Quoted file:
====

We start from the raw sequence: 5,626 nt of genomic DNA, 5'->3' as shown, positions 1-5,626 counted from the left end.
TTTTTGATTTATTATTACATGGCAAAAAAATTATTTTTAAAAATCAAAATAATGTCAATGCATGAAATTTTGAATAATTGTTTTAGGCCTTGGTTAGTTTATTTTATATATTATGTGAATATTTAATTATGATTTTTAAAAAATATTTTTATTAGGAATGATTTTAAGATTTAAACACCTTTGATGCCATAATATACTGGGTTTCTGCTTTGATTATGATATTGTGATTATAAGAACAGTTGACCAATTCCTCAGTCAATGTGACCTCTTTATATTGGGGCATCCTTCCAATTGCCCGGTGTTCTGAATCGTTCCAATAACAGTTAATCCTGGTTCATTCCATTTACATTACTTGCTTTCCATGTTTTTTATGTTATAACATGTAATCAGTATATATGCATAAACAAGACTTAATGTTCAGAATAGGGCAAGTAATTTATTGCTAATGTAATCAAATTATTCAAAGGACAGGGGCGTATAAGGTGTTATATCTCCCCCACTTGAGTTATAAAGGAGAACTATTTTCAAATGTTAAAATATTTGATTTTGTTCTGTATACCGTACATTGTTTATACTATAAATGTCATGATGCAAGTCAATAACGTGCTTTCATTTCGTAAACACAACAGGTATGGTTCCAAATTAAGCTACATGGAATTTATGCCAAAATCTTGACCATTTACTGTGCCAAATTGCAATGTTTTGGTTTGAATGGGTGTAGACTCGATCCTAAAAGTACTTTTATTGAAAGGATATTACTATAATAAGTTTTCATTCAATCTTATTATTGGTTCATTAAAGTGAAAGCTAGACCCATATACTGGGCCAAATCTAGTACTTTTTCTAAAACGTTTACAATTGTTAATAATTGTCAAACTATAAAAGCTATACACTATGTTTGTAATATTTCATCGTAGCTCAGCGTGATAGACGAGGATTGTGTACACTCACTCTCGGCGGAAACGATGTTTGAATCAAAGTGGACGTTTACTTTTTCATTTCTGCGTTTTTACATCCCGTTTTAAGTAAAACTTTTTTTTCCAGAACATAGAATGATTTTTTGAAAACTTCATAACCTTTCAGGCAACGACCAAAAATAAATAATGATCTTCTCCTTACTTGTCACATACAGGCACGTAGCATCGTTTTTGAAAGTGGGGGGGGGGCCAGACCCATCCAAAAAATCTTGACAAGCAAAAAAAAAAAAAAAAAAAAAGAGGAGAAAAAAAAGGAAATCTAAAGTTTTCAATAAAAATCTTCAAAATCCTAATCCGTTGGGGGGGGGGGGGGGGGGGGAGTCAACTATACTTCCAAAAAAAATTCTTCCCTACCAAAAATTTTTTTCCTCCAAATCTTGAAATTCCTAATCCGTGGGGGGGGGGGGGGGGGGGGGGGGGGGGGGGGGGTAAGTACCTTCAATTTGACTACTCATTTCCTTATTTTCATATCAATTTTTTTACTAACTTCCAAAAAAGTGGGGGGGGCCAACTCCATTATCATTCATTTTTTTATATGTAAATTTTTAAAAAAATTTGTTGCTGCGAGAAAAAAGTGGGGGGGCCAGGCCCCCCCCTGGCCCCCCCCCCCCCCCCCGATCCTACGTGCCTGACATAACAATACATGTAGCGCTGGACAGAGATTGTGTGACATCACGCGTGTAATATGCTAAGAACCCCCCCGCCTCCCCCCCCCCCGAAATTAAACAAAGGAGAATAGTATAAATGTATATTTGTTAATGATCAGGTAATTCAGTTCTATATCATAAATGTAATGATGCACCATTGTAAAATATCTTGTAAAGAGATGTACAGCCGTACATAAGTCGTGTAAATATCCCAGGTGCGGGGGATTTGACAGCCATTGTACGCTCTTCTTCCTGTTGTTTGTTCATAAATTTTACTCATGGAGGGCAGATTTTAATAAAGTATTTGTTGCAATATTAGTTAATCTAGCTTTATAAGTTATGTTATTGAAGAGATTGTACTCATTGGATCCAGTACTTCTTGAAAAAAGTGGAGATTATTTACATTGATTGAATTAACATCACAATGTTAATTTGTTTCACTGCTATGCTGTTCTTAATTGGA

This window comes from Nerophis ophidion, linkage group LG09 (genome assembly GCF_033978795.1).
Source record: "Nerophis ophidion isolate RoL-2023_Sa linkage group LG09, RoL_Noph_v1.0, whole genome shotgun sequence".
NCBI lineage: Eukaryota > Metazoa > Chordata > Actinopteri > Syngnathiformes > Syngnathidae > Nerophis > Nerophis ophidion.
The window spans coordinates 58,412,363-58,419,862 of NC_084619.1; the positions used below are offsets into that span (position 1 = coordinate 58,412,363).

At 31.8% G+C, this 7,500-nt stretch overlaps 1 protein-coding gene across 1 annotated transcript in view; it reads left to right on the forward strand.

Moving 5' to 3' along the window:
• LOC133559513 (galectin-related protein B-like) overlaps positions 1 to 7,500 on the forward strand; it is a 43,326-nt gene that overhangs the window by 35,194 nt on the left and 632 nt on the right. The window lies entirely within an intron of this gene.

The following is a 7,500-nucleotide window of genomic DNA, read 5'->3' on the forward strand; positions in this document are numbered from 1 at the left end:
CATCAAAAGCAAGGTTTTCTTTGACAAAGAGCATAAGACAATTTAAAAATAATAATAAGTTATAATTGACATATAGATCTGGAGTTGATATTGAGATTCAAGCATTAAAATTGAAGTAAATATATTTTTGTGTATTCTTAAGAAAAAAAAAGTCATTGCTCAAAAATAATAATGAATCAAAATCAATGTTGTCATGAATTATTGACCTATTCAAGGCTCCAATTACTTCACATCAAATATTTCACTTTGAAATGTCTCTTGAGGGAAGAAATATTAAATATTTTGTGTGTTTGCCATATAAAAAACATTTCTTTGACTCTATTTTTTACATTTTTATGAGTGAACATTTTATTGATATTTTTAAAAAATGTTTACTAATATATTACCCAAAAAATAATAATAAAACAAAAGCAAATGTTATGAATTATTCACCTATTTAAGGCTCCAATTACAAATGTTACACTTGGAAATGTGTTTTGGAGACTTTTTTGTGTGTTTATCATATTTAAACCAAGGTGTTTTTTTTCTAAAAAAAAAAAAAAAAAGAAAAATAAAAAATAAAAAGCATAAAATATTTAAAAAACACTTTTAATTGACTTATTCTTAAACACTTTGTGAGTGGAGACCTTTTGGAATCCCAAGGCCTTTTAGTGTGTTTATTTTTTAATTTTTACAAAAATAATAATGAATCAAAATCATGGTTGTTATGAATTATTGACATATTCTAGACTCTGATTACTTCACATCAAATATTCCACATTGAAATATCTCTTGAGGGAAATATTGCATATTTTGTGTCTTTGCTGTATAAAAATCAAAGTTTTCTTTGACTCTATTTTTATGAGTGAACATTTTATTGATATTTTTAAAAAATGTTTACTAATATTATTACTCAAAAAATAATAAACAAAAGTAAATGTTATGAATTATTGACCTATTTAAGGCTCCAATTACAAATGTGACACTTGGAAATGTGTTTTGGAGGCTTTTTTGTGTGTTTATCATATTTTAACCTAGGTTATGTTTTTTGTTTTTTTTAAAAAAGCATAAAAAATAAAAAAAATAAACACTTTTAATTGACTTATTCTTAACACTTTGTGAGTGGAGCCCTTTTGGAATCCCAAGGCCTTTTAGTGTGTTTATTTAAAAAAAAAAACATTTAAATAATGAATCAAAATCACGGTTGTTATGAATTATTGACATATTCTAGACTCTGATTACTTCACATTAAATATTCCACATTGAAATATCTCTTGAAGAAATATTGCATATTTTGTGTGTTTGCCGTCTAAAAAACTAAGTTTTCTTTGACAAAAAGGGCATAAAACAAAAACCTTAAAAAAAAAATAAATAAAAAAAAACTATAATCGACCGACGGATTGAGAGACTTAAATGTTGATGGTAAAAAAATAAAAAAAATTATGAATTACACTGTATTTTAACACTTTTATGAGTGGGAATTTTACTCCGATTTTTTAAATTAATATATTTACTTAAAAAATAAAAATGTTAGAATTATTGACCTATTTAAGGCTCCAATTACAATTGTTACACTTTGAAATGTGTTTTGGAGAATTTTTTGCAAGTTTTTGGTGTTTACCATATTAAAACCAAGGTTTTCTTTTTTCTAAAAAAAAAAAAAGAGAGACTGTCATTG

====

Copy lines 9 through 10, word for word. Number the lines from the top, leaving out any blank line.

• LOC133559513 (galectin-related protein B-like) overlaps positions 1 to 7,500 on the forward strand; it is a 43,326-nt gene that overhangs the window by 35,194 nt on the left and 632 nt on the right. The window lies entirely within an intron of this gene.

The following is a 7,500-nucleotide window of genomic DNA, read 5'->3' on the forward strand; positions in this document are numbered from 1 at the left end: